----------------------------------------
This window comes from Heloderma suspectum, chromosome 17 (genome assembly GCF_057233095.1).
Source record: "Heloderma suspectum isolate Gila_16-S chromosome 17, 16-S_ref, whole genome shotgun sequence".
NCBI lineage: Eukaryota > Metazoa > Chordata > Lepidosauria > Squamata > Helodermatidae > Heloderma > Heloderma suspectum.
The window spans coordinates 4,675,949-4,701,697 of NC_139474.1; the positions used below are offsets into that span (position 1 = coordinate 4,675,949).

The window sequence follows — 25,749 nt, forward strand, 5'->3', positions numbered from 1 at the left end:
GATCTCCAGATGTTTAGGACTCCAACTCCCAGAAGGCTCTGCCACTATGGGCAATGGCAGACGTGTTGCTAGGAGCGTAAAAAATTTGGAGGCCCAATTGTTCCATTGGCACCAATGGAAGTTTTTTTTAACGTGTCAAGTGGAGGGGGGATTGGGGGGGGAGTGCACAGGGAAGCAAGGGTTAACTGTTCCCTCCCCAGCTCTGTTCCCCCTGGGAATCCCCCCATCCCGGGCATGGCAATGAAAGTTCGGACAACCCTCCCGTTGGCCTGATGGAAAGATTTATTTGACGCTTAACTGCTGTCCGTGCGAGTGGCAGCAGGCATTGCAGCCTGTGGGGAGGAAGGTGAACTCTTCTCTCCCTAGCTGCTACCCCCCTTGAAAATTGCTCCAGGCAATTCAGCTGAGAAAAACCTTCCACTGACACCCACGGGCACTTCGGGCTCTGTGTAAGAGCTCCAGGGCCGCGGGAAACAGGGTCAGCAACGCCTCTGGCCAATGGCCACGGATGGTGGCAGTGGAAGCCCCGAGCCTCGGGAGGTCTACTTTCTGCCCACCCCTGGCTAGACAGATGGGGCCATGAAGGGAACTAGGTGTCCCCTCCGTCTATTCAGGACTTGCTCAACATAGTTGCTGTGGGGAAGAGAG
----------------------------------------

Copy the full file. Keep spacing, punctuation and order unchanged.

This window comes from Heloderma suspectum, chromosome 17 (genome assembly GCF_057233095.1).
Source record: "Heloderma suspectum isolate Gila_16-S chromosome 17, 16-S_ref, whole genome shotgun sequence".
NCBI lineage: Eukaryota > Metazoa > Chordata > Lepidosauria > Squamata > Helodermatidae > Heloderma > Heloderma suspectum.
The window spans coordinates 4,675,949-4,701,697 of NC_139474.1; the positions used below are offsets into that span (position 1 = coordinate 4,675,949).

The window sequence follows — 25,749 nt, forward strand, 5'->3', positions numbered from 1 at the left end:
GATCTCCAGATGTTTAGGACTCCAACTCCCAGAAGGCTCTGCCACTATGGGCAATGGCAGACGTGTTGCTAGGAGCGTAAAAAATTTGGAGGCCCAATTGTTCCATTGGCACCAATGGAAGTTTTTTTTAACGTGTCAAGTGGAGGGGGGATTGGGGGGGGAGTGCACAGGGAAGCAAGGGTTAACTGTTCCCTCCCCAGCTCTGTTCCCCCTGGGAATCCCCCCATCCCGGGCATGGCAATGAAAGTTCGGACAACCCTCCCGTTGGCCTGATGGAAAGATTTATTTGACGCTTAACTGCTGTCCGTGCGAGTGGCAGCAGGCATTGCAGCCTGTGGGGAGGAAGGTGAACTCTTCTCTCCCTAGCTGCTACCCCCCTTGAAAATTGCTCCAGGCAATTCAGCTGAGAAAAACCTTCCACTGACACCCACGGGCACTTCGGGCTCTGTGTAAGAGCTCCAGGGCCGCGGGAAACAGGGTCAGCAACGCCTCTGGCCAATGGCCACGGATGGTGGCAGTGGAAGCCCCGAGCCTCGGGAGGTCTACTTTCTGCCCACCCCTGGCTAGACAGATGGGGCCATGAAGGGAACTAGGTGTCCCCTCCGTCTATTCAGGACTTGCTCAACATAGTTGCTGTGGGGAAGAGAG